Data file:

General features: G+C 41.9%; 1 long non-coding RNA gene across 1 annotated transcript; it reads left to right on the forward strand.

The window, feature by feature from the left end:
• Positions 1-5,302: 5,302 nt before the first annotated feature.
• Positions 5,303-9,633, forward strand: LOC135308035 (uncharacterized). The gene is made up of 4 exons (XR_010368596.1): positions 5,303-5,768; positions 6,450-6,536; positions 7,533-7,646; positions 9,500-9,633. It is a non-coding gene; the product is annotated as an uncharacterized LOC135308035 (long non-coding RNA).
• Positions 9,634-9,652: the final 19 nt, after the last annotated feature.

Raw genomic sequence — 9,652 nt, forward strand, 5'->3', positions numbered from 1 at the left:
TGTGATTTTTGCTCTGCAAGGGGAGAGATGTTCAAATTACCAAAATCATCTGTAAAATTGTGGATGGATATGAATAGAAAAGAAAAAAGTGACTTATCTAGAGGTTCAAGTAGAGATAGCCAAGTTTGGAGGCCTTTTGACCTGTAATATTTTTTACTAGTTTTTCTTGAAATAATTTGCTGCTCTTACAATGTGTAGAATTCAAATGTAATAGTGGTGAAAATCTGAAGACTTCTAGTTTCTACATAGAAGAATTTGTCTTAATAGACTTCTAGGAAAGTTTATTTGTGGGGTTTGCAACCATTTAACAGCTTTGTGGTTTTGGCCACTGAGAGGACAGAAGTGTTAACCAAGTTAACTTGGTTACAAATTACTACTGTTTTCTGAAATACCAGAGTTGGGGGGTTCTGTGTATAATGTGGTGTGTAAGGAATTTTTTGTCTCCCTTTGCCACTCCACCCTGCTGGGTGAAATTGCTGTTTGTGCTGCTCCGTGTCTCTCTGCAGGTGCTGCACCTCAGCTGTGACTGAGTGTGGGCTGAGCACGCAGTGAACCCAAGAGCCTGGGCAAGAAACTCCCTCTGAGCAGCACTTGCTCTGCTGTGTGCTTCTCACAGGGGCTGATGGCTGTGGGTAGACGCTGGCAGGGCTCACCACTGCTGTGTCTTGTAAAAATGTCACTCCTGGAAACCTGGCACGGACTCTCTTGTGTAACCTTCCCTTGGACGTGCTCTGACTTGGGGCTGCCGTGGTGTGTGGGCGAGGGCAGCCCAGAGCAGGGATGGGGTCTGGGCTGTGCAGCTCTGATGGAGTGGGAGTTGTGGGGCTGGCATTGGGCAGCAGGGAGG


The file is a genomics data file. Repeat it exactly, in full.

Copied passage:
General features: G+C 41.9%; 1 long non-coding RNA gene across 1 annotated transcript; it reads left to right on the forward strand.

The window, feature by feature from the left end:
• Positions 1-5,302: 5,302 nt before the first annotated feature.
• Positions 5,303-9,633, forward strand: LOC135308035 (uncharacterized). The gene is made up of 4 exons (XR_010368596.1): positions 5,303-5,768; positions 6,450-6,536; positions 7,533-7,646; positions 9,500-9,633. It is a non-coding gene; the product is annotated as an uncharacterized LOC135308035 (long non-coding RNA).
• Positions 9,634-9,652: the final 19 nt, after the last annotated feature.

Raw genomic sequence — 9,652 nt, forward strand, 5'->3', positions numbered from 1 at the left:
TGTGATTTTTGCTCTGCAAGGGGAGAGATGTTCAAATTACCAAAATCATCTGTAAAATTGTGGATGGATATGAATAGAAAAGAAAAAAGTGACTTATCTAGAGGTTCAAGTAGAGATAGCCAAGTTTGGAGGCCTTTTGACCTGTAATATTTTTTACTAGTTTTTCTTGAAATAATTTGCTGCTCTTACAATGTGTAGAATTCAAATGTAATAGTGGTGAAAATCTGAAGACTTCTAGTTTCTACATAGAAGAATTTGTCTTAATAGACTTCTAGGAAAGTTTATTTGTGGGGTTTGCAACCATTTAACAGCTTTGTGGTTTTGGCCACTGAGAGGACAGAAGTGTTAACCAAGTTAACTTGGTTACAAATTACTACTGTTTTCTGAAATACCAGAGTTGGGGGGTTCTGTGTATAATGTGGTGTGTAAGGAATTTTTTGTCTCCCTTTGCCACTCCACCCTGCTGGGTGAAATTGCTGTTTGTGCTGCTCCGTGTCTCTCTGCAGGTGCTGCACCTCAGCTGTGACTGAGTGTGGGCTGAGCACGCAGTGAACCCAAGAGCCTGGGCAAGAAACTCCCTCTGAGCAGCACTTGCTCTGCTGTGTGCTTCTCACAGGGGCTGATGGCTGTGGGTAGACGCTGGCAGGGCTCACCACTGCTGTGTCTTGTAAAAATGTCACTCCTGGAAACCTGGCACGGACTCTCTTGTGTAACCTTCCCTTGGACGTGCTCTGACTTGGGGCTGCCGTGGTGTGTGGGCGAGGGCAGCCCAGAGCAGGGATGGGGTCTGGGCTGTGCAGCTCTGATGGAGTGGGAGTTGTGGGGCTGGCATTGGGCAGCAGGGAGG